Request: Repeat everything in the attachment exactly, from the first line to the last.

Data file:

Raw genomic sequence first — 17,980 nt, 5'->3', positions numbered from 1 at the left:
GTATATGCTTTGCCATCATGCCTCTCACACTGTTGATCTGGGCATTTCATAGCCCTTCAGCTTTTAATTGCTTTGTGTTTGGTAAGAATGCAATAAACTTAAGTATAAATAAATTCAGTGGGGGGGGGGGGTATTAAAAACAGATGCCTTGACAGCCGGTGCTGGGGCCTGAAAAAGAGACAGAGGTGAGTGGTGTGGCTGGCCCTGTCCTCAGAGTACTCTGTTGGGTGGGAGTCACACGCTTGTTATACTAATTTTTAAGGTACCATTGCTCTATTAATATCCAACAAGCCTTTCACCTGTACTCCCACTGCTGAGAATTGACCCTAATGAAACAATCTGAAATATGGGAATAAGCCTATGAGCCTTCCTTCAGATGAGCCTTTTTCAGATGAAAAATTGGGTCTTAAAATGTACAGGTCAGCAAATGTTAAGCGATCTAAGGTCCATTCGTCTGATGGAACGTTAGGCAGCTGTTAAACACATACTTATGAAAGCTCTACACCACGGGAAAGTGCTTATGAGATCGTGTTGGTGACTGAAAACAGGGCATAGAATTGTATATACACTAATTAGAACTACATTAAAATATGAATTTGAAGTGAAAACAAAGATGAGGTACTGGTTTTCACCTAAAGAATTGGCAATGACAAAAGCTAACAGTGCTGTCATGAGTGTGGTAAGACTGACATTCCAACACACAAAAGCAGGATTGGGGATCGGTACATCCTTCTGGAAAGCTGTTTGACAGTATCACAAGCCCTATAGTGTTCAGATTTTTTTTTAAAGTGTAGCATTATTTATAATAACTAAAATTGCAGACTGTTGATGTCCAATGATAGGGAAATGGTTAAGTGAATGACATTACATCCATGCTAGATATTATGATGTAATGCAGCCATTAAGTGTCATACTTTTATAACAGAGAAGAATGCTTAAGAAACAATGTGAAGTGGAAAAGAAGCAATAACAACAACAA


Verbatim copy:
Raw genomic sequence first — 17,980 nt, 5'->3', positions numbered from 1 at the left:
GTATATGCTTTGCCATCATGCCTCTCACACTGTTGATCTGGGCATTTCATAGCCCTTCAGCTTTTAATTGCTTTGTGTTTGGTAAGAATGCAATAAACTTAAGTATAAATAAATTCAGTGGGGGGGGGGGGTATTAAAAACAGATGCCTTGACAGCCGGTGCTGGGGCCTGAAAAAGAGACAGAGGTGAGTGGTGTGGCTGGCCCTGTCCTCAGAGTACTCTGTTGGGTGGGAGTCACACGCTTGTTATACTAATTTTTAAGGTACCATTGCTCTATTAATATCCAACAAGCCTTTCACCTGTACTCCCACTGCTGAGAATTGACCCTAATGAAACAATCTGAAATATGGGAATAAGCCTATGAGCCTTCCTTCAGATGAGCCTTTTTCAGATGAAAAATTGGGTCTTAAAATGTACAGGTCAGCAAATGTTAAGCGATCTAAGGTCCATTCGTCTGATGGAACGTTAGGCAGCTGTTAAACACATACTTATGAAAGCTCTACACCACGGGAAAGTGCTTATGAGATCGTGTTGGTGACTGAAAACAGGGCATAGAATTGTATATACACTAATTAGAACTACATTAAAATATGAATTTGAAGTGAAAACAAAGATGAGGTACTGGTTTTCACCTAAAGAATTGGCAATGACAAAAGCTAACAGTGCTGTCATGAGTGTGGTAAGACTGACATTCCAACACACAAAAGCAGGATTGGGGATCGGTACATCCTTCTGGAAAGCTGTTTGACAGTATCACAAGCCCTATAGTGTTCAGATTTTTTTTTAAAGTGTAGCATTATTTATAATAACTAAAATTGCAGACTGTTGATGTCCAATGATAGGGAAATGGTTAAGTGAATGACATTACATCCATGCTAGATATTATGATGTAATGCAGCCATTAAGTGTCATACTTTTATAACAGAGAAGAATGCTTAAGAAACAATGTGAAGTGGAAAAGAAGCAATAACAACAACAA